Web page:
Misreading Tehran In Washington

Iran's Supreme Leader Ayatollah Ali Khamenei

One of the more ridiculous criticisms of Chuck Hagel’s nomination to be Secretary of Defense is the claim that the government of Iran is rooting for him. The idea is that Iran’s rulers are somehow encouraged by President Obama having chosen a Secretary of Defense who has voiced concerns about the possible consequences of a U.S. attack on Iran (concerns shared, of course, by both previous Secretaries of Defense.) The fact that the sum total of evidence for this claim is one misleading CBS News headline (to a story in which the Iranian foreign ministry spokesman responded to the nomination with boilerplate language hoping for “practical changes” to U.S. foreign policy) hasn’t stopped it from hardening into the newest article of neoconservative faith.

In today’s New York Times, RAND Iran analyst Alireza Nader responds to these claims. “The Iranian regime is hardly cheering Hagel on,” Nader writes, “despite what some of his critics say.”

Yes, Hagel sounds cautious about a U.S. bombing campaign against Iran’s nuclear facilities, but such a campaign isn’t what keeps the Iranian supreme leader, Ayatollah Ali Khamenei, up at night. An American strike would spur the Iranian public to rally around the flag and buck up a wobbling, wheezing theocracy — and an Israeli strike would do so in spades.

The Iranian leadership’s real worry is not American planes but Iranian protesters. Their deepest anxieties revolve around a Persian version of Tahrir Square, a replay of the 2009 Green uprising that wasn’t ended by the regime’s violent repression. Strange as it may sound, the Islamic Republic is a lot more frightened of the imprisoned Iranian human rights activist Nasrin Sotoudeh than it is of Israeli Prime Minister Benjamin Netanyahu.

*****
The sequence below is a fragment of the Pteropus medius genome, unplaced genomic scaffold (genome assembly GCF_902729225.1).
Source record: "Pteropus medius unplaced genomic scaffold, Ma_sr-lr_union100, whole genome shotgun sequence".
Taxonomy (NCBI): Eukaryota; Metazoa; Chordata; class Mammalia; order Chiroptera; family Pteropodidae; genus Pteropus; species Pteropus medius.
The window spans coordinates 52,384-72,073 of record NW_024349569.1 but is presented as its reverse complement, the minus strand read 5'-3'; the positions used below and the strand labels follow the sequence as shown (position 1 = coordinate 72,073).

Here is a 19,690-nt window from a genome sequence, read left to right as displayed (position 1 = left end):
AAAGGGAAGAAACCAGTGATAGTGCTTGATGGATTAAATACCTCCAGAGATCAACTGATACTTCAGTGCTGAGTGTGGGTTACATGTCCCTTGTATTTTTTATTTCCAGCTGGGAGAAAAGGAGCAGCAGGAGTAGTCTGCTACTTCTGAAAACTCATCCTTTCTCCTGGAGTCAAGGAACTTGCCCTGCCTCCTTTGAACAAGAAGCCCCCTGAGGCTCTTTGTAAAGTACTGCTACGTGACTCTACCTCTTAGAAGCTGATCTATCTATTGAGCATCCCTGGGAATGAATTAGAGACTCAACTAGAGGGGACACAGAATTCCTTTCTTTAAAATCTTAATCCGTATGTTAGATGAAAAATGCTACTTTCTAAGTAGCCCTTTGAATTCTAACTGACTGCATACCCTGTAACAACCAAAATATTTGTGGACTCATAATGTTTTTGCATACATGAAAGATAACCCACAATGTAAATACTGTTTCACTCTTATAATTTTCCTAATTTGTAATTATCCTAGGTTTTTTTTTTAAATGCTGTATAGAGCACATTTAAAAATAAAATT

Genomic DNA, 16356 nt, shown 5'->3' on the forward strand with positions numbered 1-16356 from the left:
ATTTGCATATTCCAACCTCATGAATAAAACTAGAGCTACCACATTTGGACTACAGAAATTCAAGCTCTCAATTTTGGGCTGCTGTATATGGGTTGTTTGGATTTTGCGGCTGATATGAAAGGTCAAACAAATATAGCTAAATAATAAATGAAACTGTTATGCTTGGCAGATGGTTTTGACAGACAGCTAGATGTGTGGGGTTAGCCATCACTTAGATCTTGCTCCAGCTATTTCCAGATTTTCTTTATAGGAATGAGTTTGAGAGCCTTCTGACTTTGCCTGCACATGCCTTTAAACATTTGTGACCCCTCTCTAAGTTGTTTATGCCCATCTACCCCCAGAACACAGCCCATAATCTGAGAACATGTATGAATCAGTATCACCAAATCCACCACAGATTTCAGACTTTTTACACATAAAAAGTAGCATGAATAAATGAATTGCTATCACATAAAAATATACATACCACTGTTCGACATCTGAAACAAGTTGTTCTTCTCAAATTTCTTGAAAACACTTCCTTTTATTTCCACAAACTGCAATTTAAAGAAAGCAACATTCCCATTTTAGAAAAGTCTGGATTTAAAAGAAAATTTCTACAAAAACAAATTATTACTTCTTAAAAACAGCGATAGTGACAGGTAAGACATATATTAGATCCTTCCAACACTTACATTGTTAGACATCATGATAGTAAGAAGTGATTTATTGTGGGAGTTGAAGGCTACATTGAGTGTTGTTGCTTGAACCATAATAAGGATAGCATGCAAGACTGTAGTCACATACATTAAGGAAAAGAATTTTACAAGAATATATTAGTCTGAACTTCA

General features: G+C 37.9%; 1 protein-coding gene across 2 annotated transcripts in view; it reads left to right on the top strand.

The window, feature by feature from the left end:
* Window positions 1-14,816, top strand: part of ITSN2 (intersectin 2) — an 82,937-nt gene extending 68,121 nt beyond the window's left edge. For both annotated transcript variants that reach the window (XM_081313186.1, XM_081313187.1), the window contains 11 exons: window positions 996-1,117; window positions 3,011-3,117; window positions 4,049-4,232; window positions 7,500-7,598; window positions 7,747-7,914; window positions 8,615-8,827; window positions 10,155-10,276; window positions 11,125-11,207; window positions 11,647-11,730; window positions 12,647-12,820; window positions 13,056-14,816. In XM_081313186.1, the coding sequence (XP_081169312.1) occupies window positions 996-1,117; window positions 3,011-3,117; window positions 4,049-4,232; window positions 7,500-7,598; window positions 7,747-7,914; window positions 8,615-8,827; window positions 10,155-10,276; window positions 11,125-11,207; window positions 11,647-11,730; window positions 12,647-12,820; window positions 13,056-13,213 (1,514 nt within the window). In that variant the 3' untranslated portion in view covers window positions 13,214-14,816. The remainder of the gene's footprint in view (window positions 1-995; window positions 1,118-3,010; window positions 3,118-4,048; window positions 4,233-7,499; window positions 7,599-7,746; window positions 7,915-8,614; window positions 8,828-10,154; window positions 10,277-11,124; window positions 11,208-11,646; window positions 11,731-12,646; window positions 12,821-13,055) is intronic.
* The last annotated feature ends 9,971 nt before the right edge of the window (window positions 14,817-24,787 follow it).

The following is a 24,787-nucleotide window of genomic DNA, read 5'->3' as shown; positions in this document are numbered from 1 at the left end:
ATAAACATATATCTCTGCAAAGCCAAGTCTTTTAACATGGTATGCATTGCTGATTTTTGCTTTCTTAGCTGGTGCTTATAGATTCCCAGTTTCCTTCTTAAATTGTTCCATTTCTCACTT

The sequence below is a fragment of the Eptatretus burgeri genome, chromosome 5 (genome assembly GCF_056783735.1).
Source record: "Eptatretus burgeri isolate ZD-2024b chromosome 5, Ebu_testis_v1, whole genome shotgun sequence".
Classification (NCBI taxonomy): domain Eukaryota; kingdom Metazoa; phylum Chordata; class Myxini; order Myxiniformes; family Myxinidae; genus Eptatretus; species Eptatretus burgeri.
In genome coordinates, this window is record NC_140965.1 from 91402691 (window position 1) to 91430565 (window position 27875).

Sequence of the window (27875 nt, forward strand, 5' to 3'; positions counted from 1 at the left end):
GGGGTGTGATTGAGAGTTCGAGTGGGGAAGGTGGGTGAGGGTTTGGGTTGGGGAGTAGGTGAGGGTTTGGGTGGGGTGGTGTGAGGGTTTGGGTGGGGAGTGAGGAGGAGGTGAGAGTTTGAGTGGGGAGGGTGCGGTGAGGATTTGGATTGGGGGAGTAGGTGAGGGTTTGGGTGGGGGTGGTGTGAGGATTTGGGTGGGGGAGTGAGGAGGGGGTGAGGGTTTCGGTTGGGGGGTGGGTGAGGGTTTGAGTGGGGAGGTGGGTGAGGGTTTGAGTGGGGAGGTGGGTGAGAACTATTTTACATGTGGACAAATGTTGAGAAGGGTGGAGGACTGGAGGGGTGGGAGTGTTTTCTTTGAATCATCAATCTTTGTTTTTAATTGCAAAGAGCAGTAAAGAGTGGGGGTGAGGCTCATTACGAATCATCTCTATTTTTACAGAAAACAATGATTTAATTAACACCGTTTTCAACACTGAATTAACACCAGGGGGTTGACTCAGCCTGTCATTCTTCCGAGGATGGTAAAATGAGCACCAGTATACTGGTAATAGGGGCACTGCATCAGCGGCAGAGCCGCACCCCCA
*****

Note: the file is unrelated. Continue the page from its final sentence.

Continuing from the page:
As such, Hagel’s nomination was greeted in Tehran with a shrug, not a sigh of relief. The Islamic Republic hardly thinks that with Hagel nominated, it’s off the nuclear hook. Iran’s leaders see U.S. “hostility” as institutionalized and systematized, not produced by partisan politics or individual appointments. As Hossein Salami, a top-ranking Revolutionary Guards officer, said of Hagel, “We view the United States as a political and ideological system driven by its strategic interests rather than by individual politicians.”

“What the Islamic Republic fears most isn’t that American officials will be blustery and belligerent,” Nader concludes. “It’s that they will be patient and pragmatic.”

The idea that Iran’s rulers are pleased by the prospect of a Secretary of Defense who is cautious about military force (and would be displeased by a Secretary of Defense who appeared less cautious) is based in a fundamental misreading of what the regime actually fears. But don’t expect the fact that President Obama’s efforts to reasonably engage with Iran have done more to isolate it than all of the Bush administration’s threats ever did to make any dent in U.S. hawks’ apparently unshakeable belief in the transformative power of bluster.